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Maurice Gooden v. Michele Ricci

February 17, 2011


The opinion of the court was delivered by: Pisano, District Judge



This matter was opened to the Court by Plaintiff Maurice Gooden filing a Complaint alleging that he was being involuntarily medicated by defendants in violation of his constitutional rights. Plaintiff seeks all appropriate relief.

Now pending before this Court are (1) the Motion [47] of Defendants Marina Moshkovich, M.D., Flora DeFilippo, Ph.D., and Ashwini Neelgund, M.D. to dismiss the Complaint or, in the alternative, for summary judgment, and (2) the Motion [48] of Defendant Michele Ricci to dismiss the Complaint or, in the alternative, for summary judgment. Plaintiff has not responded.*fn1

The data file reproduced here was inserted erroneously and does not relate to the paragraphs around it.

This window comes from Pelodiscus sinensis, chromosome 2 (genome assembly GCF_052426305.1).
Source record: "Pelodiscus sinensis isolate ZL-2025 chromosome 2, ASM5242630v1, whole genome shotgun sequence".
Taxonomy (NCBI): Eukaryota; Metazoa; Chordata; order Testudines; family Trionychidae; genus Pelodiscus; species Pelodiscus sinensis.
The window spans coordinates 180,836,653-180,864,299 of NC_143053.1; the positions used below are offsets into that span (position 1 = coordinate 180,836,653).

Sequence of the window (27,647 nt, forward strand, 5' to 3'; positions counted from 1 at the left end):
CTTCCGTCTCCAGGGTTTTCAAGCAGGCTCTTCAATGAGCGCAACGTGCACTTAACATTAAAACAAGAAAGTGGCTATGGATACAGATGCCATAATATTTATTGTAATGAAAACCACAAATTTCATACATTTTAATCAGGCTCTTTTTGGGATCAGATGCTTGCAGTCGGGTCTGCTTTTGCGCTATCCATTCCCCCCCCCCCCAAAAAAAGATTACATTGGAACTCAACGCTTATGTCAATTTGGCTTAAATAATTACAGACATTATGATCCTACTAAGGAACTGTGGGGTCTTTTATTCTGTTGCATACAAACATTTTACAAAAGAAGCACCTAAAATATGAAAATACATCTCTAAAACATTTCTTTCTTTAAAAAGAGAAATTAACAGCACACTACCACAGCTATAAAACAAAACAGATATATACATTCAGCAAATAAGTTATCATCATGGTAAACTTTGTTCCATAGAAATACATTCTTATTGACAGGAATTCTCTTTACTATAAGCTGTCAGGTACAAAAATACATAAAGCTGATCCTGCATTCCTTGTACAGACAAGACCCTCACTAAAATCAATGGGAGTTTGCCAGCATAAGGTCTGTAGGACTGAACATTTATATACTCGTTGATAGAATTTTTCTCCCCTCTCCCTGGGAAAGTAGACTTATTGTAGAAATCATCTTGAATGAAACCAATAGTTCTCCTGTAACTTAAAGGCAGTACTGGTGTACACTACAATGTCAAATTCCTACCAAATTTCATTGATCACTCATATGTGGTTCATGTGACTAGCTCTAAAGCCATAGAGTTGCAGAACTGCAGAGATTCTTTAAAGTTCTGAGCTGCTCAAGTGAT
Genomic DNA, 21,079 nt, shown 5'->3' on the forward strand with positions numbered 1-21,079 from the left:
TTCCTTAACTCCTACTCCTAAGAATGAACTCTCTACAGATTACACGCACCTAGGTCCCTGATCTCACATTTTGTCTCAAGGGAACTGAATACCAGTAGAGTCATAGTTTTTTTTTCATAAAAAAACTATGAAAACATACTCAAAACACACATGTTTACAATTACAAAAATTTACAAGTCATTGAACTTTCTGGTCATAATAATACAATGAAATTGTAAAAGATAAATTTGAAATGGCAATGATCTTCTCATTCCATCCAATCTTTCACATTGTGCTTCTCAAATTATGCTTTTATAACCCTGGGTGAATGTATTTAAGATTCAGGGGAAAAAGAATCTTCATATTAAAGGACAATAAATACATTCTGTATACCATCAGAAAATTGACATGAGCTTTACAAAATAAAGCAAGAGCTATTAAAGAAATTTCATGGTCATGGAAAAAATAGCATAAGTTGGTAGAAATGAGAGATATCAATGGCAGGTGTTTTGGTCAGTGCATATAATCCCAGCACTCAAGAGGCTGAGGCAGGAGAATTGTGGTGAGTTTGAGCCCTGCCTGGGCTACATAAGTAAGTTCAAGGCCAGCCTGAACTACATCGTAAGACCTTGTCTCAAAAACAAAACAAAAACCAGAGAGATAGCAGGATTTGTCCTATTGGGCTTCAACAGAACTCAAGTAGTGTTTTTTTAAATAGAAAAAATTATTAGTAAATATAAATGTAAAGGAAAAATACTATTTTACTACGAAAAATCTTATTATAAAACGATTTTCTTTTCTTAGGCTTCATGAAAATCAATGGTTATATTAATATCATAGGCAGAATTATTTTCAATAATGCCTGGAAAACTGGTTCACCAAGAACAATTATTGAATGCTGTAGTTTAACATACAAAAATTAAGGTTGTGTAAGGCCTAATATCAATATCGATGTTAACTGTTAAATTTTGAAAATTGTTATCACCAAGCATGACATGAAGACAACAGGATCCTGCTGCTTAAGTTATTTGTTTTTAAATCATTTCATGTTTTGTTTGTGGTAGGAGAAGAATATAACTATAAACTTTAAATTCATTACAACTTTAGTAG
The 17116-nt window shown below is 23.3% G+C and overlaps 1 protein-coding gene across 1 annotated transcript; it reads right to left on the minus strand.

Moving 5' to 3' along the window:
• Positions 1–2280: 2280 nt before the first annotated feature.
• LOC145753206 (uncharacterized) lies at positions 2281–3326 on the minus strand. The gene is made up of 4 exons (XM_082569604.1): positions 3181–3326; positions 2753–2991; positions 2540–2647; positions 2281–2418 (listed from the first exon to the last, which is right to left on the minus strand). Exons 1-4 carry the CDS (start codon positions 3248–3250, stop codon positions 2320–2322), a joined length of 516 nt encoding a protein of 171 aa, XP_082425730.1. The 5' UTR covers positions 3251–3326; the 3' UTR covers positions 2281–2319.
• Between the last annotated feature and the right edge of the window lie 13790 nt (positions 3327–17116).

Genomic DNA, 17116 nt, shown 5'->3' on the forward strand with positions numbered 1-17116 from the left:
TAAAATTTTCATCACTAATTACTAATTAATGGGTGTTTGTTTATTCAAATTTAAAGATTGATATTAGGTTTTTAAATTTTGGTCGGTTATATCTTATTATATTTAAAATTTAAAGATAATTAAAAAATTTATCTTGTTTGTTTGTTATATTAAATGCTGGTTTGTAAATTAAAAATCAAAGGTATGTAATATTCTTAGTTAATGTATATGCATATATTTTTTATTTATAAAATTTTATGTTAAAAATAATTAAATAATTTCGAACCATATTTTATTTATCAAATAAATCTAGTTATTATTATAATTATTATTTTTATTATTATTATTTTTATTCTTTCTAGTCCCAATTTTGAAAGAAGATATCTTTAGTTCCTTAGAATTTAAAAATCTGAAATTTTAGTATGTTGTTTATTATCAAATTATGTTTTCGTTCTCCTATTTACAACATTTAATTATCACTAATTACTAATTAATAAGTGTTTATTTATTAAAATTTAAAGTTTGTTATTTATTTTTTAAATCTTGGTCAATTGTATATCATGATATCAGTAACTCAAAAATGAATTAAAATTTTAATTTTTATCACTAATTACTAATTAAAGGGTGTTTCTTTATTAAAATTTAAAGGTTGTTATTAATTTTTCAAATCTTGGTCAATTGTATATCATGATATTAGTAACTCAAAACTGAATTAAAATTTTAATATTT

Accordingly, these Motions are now ready for decision. I. DISMISSAL FOR FAILURE TO STATE A CLAIM Under Federal Rule of Civil Procedure 12(b)(6), a court may grant a motion to dismiss if the complaint fails to state a claim upon which relief can be granted. The Supreme Court set forth the standard for addressing a motion to dismiss under Rule 12(b)(6) in Bell Atl. Corp. v. Twombly, 550 U.S. 544, 562, 127 S.Ct. 1955, 167 L.Ed.2d 929 (2007). The Twombly Court stated that, "[w]hile a complaint attacked by a Rule 12(b)(6) motion to dismiss does not need detailed factual allegations, ... a plaintiff's obligation to provide the grounds of his entitle[ment] to relief requires more than labels and conclusions, and a formulaic recitation of the elements of a cause of action will not do[.]" Id. at 555 (internal citations omitted); see also Baraka v. McGreevey, 481 F.3d 187, 195 (3d Cir. 2007) (stating that standard of review for motion to dismiss does not require courts to accept as true "unsupported conclusions and unwarranted inferences" or "legal conclusion[s] couched as factual allegation[s]." (internal quotation marks omitted)). Therefore, for a complaint to withstand a motion to dismiss under Rule 12(b)(6), the "[f]actual allegations must be enough to raise a right to relief above the speculative level, ... on the assumption that all the allegations in the complaint are true (even if doubtful in fact) ..." Twombly, 550 U.S. at 555 (internal citations and footnote omitted).